The criminality of the ruling elite and the need for everyone to resist these attacks on health workers can be further illustrated by what is happening, with the more than 200 health and care workers who have died, and with even more who have been seriously ill from Covid-19. In April, Health Secretary Matt Hancock appeared before the Health and Social Care Committee . When asked if these deaths of health workers were being referred to the Health and Safety Executive (HSE), he replied, ignoring health and safety law, saying, "No, the investigations are being done by the NHS and by the employers because they are the ones to understand the circumstances." He said that he was "not sure that the HSE is the right body to do that because we have bodies inside the NHS who investigate safety issues and we are doing it through hospitals and in consultation with the employers, but we need to make sure that they are done properly". Once again, under the direction of government "guidelines", even legal requirements on health and safety on investigating the deaths of health workers are being set aside by advocating that health and care home employers investigate these deaths of their own employees without even referring them to the HSE.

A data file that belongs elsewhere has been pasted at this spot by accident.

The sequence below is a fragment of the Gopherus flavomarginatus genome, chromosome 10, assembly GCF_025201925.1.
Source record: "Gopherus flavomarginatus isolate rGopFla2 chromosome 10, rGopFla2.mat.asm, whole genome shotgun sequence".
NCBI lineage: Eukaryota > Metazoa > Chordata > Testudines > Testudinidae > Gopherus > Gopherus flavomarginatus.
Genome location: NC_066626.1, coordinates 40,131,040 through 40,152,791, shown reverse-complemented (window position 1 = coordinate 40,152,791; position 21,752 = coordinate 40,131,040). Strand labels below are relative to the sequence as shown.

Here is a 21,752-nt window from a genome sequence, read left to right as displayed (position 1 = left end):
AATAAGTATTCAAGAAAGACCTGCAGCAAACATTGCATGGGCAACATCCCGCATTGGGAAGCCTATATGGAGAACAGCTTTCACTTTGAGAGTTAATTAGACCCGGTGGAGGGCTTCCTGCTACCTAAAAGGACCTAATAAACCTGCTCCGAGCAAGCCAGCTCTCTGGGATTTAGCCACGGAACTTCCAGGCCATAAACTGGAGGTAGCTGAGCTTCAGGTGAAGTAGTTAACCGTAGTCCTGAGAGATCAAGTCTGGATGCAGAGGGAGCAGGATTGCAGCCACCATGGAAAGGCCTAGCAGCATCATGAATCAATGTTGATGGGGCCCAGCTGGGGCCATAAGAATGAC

This is no accident, but comes as part of a cover up during the whole course of the coronavirus pandemic, when government and Public Health England have issued "guidelines" that set aside the safety of health workers and patients alike. As a result of this "guidance" on the HSE from the Secretary of Sate for Health that only hospitals and employers should investigate the deaths of their own employees who have contracted Covid-19, let alone staff who have been exposed to it, reports show that, for example, all the hospitals in the northern region are refusing to refer these cases to the HSE under the Reporting of Injuries, Diseases and Dangerous Occurrences Regulations (RIDDOR). This is also happening with many local authorities as well. The legal obligation on Covid-19 could not be more explicit: "a person at work (a worker) has been diagnosed as having Covid-19 attributed to an occupational exposure to coronavirus. This must be reported as a case of disease." . The answer and excuse staff and trade unions are getting is that "there is no guarantee if you have contracted Covid-19 that you have contracted it at the hospital". The Human Resource Departments, advised by the employers' own solicitors, have been primed to claim that the exposure is not attributable to the exposure at work unless the victim can prove it! This, when healthcare workers are five or six times more likely to be infected than the general public . The claim of the Secretary of State for Health that the investigations are being done by the NHS and Care home employers "because they are the ones to understand the circumstances...but we need to make sure that they are done properly", is not only a fraud but a farce. It exposes the criminal level of the investigation into Covid-19 deaths of staff by these employers who rule out all referrals to the HSE by claiming that all these people who have suffered, or died might have caught the disease elsewhere. These health and care workers have had an "occupational exposure" and the causes and remedies that could save lives in the future are being criminally disregarded.